I have been mulling over a phrase in my head whilst being unwell the past few months: ‘Impact Image.’ What elements of a photo connect with the viewer, why do some pack a particular visual punch?
This photo is a favourite of mine. Why? The intensity of the bassist’s stare towards my lens, whilst the musician is simultaneously engaged in an exercise he no doubt has performed thousands of times: the art of tuning one’s instrument. Ask any of us who have played in bands: tuning is an art that requires precision.
There is power in this monochrome image for me–power in the bassist’s stance, his stare and the pose that demonstrates he owns his space on that stage.
In contrast to the above standing-still bassist captured in black-and-white, I quite like this in-motion bassist shot I took during another gig shoot. His faraway-look expression, his cherry-red instrument and the curiosity ignited as to why a tag fluttered from the bass in time with the music.
There can be no underestimating the powerful momentum that bass notes inject into a tune–particularly in live performances when the crowd echo back to the band the energy of their bodies keeping time with the rhythm, swaying shoulders to a bass riff, tapping feet and absorbing the rich tones of grooves produced on four, thick strings.
This month, moments to grasp for my own self have been fleeting. No time to draft rambling poetic stanza or collate my photos into albums…but I did source a few nuggets of time to merge poetry with images.
The brilliance of Haiku should never be understated in its concise beauty of word entwined to conjure up an engaging story, a provocative image, an emotive feeling or simply joy in seventeen syllables.The brilliance of Haiku should never be understated in its concise beauty of words entwined to conjure up an engaging story, a provocative image, an emotive feeling or simply joy in seventeen syllables
I do not begin to post that my sporadic Haiku musings, accompanied by my photos, serve as anything other than a creative outlet for my oft-foggy brain. I defer to the Haiku masters of Matsuo Basho, Kobayashi Issa and Ravi Shankar and others. Yet, there is a creative release I recognise in myself simply by visualising the story in one of my photos and wishing to convey its depth with narrowly-chosen nouns, verbs and (considered a writing-crime by some) the inclusion of adjectives.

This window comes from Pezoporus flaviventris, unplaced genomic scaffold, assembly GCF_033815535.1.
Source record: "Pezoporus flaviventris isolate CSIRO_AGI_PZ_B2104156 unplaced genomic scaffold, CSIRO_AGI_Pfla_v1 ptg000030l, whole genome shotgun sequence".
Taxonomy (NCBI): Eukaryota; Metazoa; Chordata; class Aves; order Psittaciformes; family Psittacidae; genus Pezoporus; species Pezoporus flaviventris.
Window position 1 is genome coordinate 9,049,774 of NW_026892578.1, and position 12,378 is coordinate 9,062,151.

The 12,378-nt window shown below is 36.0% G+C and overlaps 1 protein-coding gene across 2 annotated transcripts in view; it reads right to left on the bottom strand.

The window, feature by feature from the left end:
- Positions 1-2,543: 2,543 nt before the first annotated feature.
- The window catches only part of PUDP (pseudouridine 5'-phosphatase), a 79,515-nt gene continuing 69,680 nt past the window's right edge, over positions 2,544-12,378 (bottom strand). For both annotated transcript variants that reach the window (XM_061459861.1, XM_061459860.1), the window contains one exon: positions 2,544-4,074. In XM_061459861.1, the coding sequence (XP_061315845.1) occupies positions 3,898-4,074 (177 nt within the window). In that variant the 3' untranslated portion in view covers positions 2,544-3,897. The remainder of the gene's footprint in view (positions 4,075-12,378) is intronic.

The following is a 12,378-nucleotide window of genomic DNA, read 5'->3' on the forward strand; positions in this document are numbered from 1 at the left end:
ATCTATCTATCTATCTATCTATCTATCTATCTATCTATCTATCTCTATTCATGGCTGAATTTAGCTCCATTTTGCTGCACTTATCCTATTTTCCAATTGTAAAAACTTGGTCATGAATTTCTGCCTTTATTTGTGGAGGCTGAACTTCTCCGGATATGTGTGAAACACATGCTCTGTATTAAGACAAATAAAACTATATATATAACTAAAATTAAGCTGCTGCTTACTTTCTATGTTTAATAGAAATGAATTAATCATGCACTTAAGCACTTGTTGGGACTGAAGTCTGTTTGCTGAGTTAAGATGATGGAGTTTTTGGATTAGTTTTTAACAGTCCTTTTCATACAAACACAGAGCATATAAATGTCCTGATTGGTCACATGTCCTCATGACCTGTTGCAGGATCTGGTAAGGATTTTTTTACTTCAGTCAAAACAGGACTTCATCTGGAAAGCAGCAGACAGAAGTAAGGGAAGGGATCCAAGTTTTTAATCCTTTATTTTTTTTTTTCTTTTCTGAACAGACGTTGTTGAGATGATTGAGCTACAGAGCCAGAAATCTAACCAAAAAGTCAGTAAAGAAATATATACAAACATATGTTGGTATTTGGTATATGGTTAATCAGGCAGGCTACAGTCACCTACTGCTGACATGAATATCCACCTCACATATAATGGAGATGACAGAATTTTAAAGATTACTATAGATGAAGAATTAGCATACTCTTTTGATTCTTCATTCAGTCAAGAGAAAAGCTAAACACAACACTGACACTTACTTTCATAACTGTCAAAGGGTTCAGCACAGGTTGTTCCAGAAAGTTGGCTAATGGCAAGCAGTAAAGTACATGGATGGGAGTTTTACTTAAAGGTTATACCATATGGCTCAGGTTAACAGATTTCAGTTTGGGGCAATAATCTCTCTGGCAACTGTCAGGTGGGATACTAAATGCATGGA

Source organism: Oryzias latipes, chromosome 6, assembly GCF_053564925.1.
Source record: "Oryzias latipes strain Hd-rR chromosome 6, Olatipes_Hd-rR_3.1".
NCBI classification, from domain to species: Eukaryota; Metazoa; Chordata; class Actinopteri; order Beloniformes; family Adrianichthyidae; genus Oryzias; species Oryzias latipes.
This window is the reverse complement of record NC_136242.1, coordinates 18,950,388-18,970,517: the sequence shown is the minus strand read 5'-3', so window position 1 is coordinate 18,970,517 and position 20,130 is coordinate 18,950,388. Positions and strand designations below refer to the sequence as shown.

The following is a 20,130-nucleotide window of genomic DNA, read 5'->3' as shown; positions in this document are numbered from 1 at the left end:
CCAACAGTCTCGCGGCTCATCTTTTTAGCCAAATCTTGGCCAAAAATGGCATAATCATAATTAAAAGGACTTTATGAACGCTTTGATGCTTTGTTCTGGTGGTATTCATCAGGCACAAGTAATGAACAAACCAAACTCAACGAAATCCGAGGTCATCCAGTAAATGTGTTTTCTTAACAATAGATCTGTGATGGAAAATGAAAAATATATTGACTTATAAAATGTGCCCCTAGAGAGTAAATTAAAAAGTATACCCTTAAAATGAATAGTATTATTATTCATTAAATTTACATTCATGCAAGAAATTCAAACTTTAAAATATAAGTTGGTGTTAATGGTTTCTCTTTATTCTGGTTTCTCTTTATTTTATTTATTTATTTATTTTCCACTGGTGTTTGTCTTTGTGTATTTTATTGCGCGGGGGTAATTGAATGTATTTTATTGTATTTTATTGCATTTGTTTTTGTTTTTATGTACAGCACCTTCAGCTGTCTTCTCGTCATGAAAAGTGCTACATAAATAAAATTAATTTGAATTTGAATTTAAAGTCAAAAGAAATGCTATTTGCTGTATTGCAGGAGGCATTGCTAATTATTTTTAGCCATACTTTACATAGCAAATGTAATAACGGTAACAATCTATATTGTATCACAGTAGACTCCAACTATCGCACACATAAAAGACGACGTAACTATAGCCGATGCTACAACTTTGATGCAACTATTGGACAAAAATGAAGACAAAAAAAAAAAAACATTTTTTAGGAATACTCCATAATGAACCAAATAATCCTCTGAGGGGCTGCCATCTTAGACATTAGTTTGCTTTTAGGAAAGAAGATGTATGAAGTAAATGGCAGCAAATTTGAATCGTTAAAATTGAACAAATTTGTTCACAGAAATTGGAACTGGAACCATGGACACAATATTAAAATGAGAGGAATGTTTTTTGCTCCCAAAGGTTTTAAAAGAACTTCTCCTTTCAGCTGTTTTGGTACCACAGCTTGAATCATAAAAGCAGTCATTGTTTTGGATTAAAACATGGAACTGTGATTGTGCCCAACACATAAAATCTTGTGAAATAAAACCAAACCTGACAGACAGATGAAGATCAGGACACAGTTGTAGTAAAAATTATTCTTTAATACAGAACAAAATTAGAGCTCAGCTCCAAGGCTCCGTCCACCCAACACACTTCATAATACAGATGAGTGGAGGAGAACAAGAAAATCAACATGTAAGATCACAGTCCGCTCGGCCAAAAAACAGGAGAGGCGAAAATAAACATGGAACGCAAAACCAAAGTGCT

Off to ramble, start
The woman, the wheat, the walk
Into bramble, end
Women, stomp your boots!
Imprint soles on dried park earth
Leaves, grass—smile to self.
Study in scarlet:
Thameside selfie, young yet poised,
to upload, to share.
Freshened eyes today — time to go twist words around my photos. Thanks for reading. DBI
Life in lockdown has adjusted the spotlight on my life: what works, what doesn’t work and what the hell am I working on?
Nine weeks into isolation, my unachieved to-do lists runneth over and my bank of 70,000 photos remain uncatalogued. My expansive collection of books still boast coloured spines in haphazard rows across haphazard shelves. And my plan to finally burst through my self-imposed creative blocks is now a shameful mess of unachievement. Am I too hard on myself?
Today, I am readjusting the spotlight and refocusing the lens. I am being kinder and forgiving to this here creative. There have been small victories in lockdown which have not merited enough attention. Returning to blog again today, I begin with shining the light on one small step forward.
As I work to revitalise my portfolio and return to work, I am grateful and proud that Shutter Hub accepted my submission for this exhibition ‘showcasing photography that discovers the beauty in the everyday, finds the magic in the mundane, and looks for the joy in the small things.’
Shutter Hub’s exhibition also reignited my motivation by reminding me this: it only takes one spark to light the fuse for inspiration–that when you feel stuck and void of energy, the fuel to sizzle the fire within you to wake up and take action, can be found in a fleeting glance at a post you saw whilst drinking your morning coffee. The other lesson? Stop telling yourself you cannot do it or no one wants to look at or read or savour your creations. There is a place for you as an artist in any medium–you simply need to shift the angle of the lens.
Perhaps that’s what drew me to submit to this exhibition–my alignment with the blurb on Shutter Hub’s website, enticing photographers to submit their work:
In a world where we seem to have more to worry about every day it’s not always easy to find the positive view, but we are hoping that this revisit to the EVERYDAY DELIGHT theme will give viewers something to think about and to focus on temporarily, and perhaps to come away seeing things differently.
I am seeing things differently today. I invite and encourage you to visit the EVERYDAY DELIGHT exhibition to transport yourself for a few minutes into a visual collection where one can glimpse the world of others’, as seen through their own lockdown lens.